Michlits has also found that there is “nearly no evaporation of wine” in egg vats. Comparing Sankt Laurent in stainless steel, oak and concrete, he says: “Concrete had the best texture and mouth feeling; it was fuller, rounder, and with more complex, darker fruit. Wood gave more tannin structure; stainless steel was the lightest.”
Apart from the cost, much of which is spent on transportation, the main drawbacks include the need to protect against acid corrosion. Castagna says: “Concrete is more work, but if you prepare it correctly it forms a skin. I can see that in our eggs already – a layer of tartaric acid which is forming on the inside. Within two to three seasons, the wine won’t be in contact with concrete, it’ll be in contact with tartaric acid. The shape will be the most important element of it. “
As to the science, the Geisenheim Institute has been leading the field with one experiment to date, which Dr Maximilian Freund calls neither representative nor science, comparing Rheingau Riesling in a 900-litre concrete egg (made by Michlits) and in a 900-litre stainless steel tank.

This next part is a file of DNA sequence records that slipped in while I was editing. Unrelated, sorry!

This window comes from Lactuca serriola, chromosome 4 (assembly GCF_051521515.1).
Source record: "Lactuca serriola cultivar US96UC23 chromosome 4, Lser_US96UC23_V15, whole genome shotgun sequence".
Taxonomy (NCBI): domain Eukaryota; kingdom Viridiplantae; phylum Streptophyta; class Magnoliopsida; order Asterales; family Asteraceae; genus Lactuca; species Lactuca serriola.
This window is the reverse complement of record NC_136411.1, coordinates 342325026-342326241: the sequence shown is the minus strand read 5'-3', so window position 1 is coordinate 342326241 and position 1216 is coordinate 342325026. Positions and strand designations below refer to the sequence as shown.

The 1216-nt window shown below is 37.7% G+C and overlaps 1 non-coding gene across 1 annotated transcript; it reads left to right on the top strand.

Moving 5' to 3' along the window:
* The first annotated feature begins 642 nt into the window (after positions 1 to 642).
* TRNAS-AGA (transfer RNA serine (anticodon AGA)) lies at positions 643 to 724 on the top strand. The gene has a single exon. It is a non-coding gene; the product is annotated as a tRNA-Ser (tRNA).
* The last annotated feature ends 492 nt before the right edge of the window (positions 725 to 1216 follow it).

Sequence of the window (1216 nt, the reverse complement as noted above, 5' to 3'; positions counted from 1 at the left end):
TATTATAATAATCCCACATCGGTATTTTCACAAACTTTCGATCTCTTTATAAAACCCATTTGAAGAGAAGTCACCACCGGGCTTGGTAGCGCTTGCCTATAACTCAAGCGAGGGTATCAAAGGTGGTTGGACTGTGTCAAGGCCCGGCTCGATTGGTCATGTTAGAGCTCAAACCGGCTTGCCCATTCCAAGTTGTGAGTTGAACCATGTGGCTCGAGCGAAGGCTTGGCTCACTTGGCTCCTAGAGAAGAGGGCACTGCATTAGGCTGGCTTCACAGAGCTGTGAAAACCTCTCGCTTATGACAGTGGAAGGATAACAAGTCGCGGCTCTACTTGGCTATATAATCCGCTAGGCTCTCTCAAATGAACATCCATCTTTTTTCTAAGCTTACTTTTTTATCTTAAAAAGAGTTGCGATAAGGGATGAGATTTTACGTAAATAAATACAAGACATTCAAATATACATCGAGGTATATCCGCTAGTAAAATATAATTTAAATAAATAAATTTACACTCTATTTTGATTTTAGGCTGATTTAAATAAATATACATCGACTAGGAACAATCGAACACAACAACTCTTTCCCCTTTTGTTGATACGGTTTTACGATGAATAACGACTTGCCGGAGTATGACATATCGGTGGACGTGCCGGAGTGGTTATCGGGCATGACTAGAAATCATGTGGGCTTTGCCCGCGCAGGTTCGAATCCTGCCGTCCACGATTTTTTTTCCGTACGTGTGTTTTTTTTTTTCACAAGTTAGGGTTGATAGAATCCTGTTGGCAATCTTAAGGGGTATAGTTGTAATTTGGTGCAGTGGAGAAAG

The experiment concluded that Rheingau Riesling in 2008 was not particularly well suited to concrete, as its pH was too low for unlined concrete, meaning the wine acids corroded the concrete. However, the concrete did not affect the sensory properties of the Riesling.
Freund explains that there are two considerations with egg vats: namely the concrete itself, and the egg shape.
Of the concrete he said that in regions with a higher pH and lower acidity, such as the southern part of Europe where mostly red wines are made, wine is not so corrosive.
On the shape, Freund says the single experiment didn’t “see any difference in fermentation” between stainless steel and the egg vat. He also found no difference in yeast cell numbers and biomass between stainless steel and egg, but did find the length of fermentation in egg was longer, with a little higher residual sugar.
While eggs may be über-trendy and fun to look at, they are not the new wonder-drug of wine. Lapalus draws us back to reality: “I don’t want to create an ‘egg’ wine – it’s too much of a fashion. It’s just a tool, not a magic trick. The important work is in the vineyard, then not to miss or destroy the potential in winemaking. The whole process is important – not only one element.”
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Sally Easton MW, May 2011